3. Begin Writing
I always recommend skipping the introduction and conclusion when first beginning your personal statement. Instead, focus on the main body. You now have 3 key pieces of information:
- What the course requires
- Activities you have undertaken that developed your interest in the subject
- Relevant skills you’ve developed through your activities
Taken together, you can start constructing your personal statement. Using your list, find related activities and skills that you’ve learnt and group them together in a paragraph. Employ them to showcase your interest in the subject and why you’re the ideal candidate for the course.
As an example, you may end up with the following structure for your paragraphs:
- Work experience and Voluntary work → skills and interests
- Magazines and Journals → interest in the subject
- Prefect, House Captain and Debating Society → skills development
- Sports and Performance in plays → interests outside the course
Once you’ve got your rough skeleton of the essay, it’s time to refine the paragraphs. Flesh out your activities and turn them from a list into a proper essay. Include reasons why the course appeals to you and couple them to how this interest developed through your various activities.
The activities should be further expanded and focussed upon, allowing you to effectively portray your personal interest in the subject. Show the skills you’ve developed/learnt/appreciated during your personal experiences.
For instance, if you undertook work experience and voluntary work, you can expand on what they involved and incorporate anecdotes to highlight particular points.
Show, Don’t Tell
The key to standing out is to SHOW, not TELL. Consider the following statements:
- I have outstanding communication and organisation skills. I participate in the weekly debating society.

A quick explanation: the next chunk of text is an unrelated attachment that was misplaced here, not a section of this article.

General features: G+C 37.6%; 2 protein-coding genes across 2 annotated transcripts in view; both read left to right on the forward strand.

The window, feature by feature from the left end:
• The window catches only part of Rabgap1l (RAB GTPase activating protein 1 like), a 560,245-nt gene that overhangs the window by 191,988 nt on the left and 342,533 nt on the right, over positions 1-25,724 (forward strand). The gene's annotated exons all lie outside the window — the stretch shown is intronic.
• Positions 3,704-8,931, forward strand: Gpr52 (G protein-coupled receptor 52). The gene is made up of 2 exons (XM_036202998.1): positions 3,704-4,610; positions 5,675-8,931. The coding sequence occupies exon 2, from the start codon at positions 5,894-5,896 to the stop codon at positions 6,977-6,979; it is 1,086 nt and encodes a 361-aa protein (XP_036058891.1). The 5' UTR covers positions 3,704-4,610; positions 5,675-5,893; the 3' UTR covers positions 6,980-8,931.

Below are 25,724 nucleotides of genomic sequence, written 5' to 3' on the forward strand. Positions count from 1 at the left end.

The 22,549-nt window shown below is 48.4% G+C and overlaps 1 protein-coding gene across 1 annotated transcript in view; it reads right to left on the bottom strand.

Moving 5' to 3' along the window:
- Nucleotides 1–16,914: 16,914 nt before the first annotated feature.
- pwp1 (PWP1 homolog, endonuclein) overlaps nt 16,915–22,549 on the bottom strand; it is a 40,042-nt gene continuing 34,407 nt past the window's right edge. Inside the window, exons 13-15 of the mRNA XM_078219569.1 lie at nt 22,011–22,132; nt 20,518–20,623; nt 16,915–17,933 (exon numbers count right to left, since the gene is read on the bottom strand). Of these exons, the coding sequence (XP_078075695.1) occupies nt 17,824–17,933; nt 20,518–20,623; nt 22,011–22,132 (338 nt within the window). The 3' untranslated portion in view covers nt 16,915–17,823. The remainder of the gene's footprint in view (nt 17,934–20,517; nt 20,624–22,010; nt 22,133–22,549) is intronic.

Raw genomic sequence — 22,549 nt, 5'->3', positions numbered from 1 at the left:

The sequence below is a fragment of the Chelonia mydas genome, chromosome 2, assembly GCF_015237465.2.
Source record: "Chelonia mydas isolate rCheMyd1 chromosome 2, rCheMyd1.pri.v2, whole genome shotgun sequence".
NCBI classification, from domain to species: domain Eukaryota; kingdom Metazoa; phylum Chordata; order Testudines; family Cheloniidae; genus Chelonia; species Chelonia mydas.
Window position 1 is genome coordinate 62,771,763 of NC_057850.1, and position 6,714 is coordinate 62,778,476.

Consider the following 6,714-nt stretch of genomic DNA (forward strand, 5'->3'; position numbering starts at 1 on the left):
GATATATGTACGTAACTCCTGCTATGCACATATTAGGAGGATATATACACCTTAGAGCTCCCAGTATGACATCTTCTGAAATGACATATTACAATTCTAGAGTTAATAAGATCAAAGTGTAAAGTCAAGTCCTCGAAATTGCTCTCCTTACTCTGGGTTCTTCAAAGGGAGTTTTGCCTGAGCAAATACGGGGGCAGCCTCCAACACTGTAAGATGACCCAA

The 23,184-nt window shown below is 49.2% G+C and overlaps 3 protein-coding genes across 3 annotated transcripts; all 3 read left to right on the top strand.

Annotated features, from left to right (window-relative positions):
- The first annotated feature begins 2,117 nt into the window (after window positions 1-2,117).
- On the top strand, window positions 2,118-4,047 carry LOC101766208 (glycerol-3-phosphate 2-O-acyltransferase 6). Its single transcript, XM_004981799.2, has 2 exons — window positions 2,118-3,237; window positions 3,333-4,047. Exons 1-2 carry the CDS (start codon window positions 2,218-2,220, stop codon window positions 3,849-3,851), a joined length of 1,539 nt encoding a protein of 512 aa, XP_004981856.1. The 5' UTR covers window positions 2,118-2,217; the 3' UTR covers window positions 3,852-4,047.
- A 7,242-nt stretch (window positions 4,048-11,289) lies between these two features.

- I partake in the weekly political debating society, where I enjoy expressing and developing ideas on our current foreign policy.
Although (2) doesn’t outright state the skills that were developed, it provides a subtle introduction and backs it up with hard evidence. Hence, it has greater power and appears more impressive than simply stating the activity along with the skill.
However, do note that there is nothing wrong with explicitly stating what skills you developed every once in a while. Nevertheless, combining this with the more subtle approach separates good personal statements from great ones.
If you’ve followed this whole guide, you should now have a fully-fledged main body for your personal statement.
What should be left is the introduction and conclusion, which have not been discussed in this article. These sections are highly tailored to you and your subject – they illustrate why you have chosen the course, why you want to go to university, what you hope to gain etc. Over the course of writing the main body, you should gain an idea of what you want to include in the opening and closing paragraphs.
Finally, continue reading over your personal statement, redrafting and asking others for help until you believe it is the best literary piece you could ever produce. After all, it is your chance to shine and impress admissions tutors.